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International Trade - L.C.

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Mr. Garry .

on 27 April 2018

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Transcript of International Trade - L.C.

International Trade and Foreign Exchange
Outline the Advantages and Disadvantages of Trade for Ireland
Understand the difference between visible and invisible imports and exports
Explain Balance of Trade
Distinguish between Balance of Payments on Current, Capital and Financial Account
Understand the meaning of deficit/surplus on these accounts
Explain how to improve deficits or why some deficits mightn't matter (too much)

Explain and apply the Law of Absolute Advantage
Explain and apply the Law of Comparative Advantage
Explain the Limitations of the Law of Comparative Advantage
Outline Ireland's sources of Comparative Advantage and link to Specialisation and International Competitiveness
Evaluate Free Trade vs Protectionism (Tariffs, Quotas, Admin Barriers, and Trade Embargos)

Outline types of Exchange Rate
Explain the Exchange Rate Mechanism and Factors Affecting
Understand Appreciation/Depreciation/Revaluation/Devaluation of a currency
Explain the Importance of the EU and Implications of Brexit for Ireland (Hard border?)
Outline how European Monetary Union operates and its Advs/Disadvs
Success Criteria
Types of Trade
Discuss and list as many as you can think of
Why does Ireland Trade with other countries? Advs/Disadvs
Explain and apply the Law of Absolute Advantage
Explain and apply the Law of Comparative Advantage
Explain and apply Terms of Trade
Explain the Limitations of the Law of Comparative Advantage
Outline Ireland's sources of Comparative Advantage and link to Specialisation

Absolute and Comparative Advantage Success Criteria
Imports are goods and services produced in another country and sold to Irish consumers
Exports are goods and services produced in Ireland and sold abroad
Visible means the sale of physical goods
Invisible means the sale of services
Invisible doesn't mean trade by ninjas!!
Advs
Disadvs
Expanded market - Economies of Scale
Dependence on foreign markets (Susceptible to asymmetric shocks)
Greater choice
Access to imported raw materials
Leakages from circular flow
Greater competition for domestic firms
Outline types of Exchange Rate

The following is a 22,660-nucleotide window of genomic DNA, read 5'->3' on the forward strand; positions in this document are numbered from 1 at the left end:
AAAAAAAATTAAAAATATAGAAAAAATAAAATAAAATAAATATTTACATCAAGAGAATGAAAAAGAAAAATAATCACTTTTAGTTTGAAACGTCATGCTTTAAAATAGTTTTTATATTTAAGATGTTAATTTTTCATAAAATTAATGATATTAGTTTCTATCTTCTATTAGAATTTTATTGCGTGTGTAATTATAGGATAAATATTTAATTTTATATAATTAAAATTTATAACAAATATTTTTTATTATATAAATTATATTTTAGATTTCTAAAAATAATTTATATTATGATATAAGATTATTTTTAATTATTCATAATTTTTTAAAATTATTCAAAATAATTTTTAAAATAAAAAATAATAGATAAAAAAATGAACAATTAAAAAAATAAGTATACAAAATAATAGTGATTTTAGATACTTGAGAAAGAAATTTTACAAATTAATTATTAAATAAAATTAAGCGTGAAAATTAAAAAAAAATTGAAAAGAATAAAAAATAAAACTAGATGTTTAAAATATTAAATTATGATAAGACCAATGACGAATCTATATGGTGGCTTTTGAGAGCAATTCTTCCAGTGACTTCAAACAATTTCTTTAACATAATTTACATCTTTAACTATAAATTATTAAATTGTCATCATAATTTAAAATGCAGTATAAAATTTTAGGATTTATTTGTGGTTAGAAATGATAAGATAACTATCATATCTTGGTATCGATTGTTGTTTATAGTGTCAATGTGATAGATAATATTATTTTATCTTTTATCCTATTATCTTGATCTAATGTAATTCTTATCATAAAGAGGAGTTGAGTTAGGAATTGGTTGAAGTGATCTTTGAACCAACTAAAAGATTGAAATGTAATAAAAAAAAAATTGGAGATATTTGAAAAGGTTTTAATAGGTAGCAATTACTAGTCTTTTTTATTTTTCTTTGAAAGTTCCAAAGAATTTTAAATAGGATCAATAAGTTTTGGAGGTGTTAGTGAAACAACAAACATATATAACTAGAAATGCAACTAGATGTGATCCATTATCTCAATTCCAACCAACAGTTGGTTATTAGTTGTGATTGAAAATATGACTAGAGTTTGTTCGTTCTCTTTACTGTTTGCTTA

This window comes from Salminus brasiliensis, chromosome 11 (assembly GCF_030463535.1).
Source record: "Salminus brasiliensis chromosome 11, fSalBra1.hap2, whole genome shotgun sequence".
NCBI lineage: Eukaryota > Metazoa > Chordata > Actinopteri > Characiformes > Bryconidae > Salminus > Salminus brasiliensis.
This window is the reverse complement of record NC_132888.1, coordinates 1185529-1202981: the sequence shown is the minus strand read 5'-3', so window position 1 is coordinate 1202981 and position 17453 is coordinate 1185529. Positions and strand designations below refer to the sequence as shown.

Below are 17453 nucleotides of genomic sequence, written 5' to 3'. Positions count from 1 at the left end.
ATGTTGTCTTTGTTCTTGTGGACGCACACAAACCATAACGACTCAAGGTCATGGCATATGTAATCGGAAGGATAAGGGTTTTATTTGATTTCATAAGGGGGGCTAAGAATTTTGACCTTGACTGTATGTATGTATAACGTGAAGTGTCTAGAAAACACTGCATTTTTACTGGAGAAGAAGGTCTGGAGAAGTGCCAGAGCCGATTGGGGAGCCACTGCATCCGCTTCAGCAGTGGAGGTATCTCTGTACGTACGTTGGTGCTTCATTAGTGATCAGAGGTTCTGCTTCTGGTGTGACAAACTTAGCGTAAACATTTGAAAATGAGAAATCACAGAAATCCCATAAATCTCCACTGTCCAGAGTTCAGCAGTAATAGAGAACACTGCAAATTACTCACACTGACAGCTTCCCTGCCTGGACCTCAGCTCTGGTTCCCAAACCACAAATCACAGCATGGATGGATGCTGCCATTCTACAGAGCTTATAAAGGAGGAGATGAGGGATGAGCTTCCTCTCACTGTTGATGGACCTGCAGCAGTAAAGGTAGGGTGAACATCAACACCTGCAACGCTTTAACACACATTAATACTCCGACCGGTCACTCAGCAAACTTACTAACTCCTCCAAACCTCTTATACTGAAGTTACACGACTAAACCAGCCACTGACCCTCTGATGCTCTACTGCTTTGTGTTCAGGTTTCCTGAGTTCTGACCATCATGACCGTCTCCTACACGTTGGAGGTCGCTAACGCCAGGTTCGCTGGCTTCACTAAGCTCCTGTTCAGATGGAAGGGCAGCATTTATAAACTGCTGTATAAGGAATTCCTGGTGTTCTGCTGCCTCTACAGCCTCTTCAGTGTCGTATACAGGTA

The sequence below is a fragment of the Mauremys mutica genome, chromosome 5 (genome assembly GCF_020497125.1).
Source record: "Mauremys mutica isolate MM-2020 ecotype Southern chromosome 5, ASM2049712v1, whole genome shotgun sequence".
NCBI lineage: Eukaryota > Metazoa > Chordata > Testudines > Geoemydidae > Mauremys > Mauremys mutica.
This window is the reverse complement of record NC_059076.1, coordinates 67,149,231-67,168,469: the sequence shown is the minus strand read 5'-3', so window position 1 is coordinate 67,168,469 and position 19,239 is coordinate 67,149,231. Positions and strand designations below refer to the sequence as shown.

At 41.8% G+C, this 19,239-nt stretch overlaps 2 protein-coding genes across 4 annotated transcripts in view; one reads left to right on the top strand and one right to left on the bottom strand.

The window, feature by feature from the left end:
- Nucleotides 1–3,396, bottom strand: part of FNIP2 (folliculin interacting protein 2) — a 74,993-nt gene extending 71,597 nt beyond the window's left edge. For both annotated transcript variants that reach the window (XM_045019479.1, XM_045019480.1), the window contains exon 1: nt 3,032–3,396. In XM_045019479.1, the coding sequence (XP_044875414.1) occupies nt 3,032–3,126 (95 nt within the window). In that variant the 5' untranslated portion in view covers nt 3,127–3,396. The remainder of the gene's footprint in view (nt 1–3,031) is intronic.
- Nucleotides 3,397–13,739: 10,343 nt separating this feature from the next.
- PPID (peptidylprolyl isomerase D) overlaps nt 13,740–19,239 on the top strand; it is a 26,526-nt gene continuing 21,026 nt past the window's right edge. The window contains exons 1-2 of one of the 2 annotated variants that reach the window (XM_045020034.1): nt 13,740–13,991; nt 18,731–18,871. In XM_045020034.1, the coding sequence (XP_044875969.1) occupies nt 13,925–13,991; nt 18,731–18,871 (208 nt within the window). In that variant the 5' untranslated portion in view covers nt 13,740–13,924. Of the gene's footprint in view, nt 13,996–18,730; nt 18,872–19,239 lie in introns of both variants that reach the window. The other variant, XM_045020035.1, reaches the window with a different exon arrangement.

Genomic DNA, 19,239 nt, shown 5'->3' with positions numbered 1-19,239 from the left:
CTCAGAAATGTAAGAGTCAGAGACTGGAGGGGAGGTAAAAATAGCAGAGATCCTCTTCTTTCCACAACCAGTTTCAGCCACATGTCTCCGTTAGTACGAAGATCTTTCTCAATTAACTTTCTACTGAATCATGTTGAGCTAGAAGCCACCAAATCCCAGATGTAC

Explain the Exchange Rate Mechanism and Factors Affecting
Understand Appreciation/Depreciation/Revaluation/Devaluation of a currency
Exchange Rates
Explain the Importance of the EU and Implications of Brexit for Ireland (Hard border?)
Evaluate Free Trade vs Protectionism (Tariffs, Quotas, Admin Barriers, and Trade Embargos)
Outline how European Monetary Union operates and its Advs/Disadvs
European Union and European Monetary Union
http://nationalgeographic.org/activity/the-trading-game/
We all love online shopping... List 5 reasons why you like to shop online

Was this one of them? http://www.economist.com/content/big-mac-index
Balance of Trade

Explain how to improve deficits or why some deficits mightn't matter (too much)
The Origami Challenge
http://www.origami-fun.com/origami-pelican.html
http://www.instructables.com/id/Make-a-rectangle-paper-to-a-square-paper/
Square sheet
http://www.origami-fun.com/origami-drinking-cup.html

Balance of Payments on Current Account
Trade in practice
Did any countries end the game richer or poorer than they started? Which ones?
What was it like to be a rich country? A poor country?
Was it easy or difficult to trade? Why?
Did any countries feel especially powerful or powerless?
Which items were most popular? Which were least popular? Why?
International Trade
{
{
{
Comparative and Absolute Advantage
Exchange Rates
The Pelicans
The Cups
states that each country should specialise in the production of that good which it can produce more efficiently/cheaply than other countries
The Law of Absolute Advantage
The Law of Comparative
states that a country should specialise in the production of those goods and services in which it is relatively most efficient and trade for the remainder of its requirements
Evaluate Free Trade vs Protectionism... Which do you think is better and why?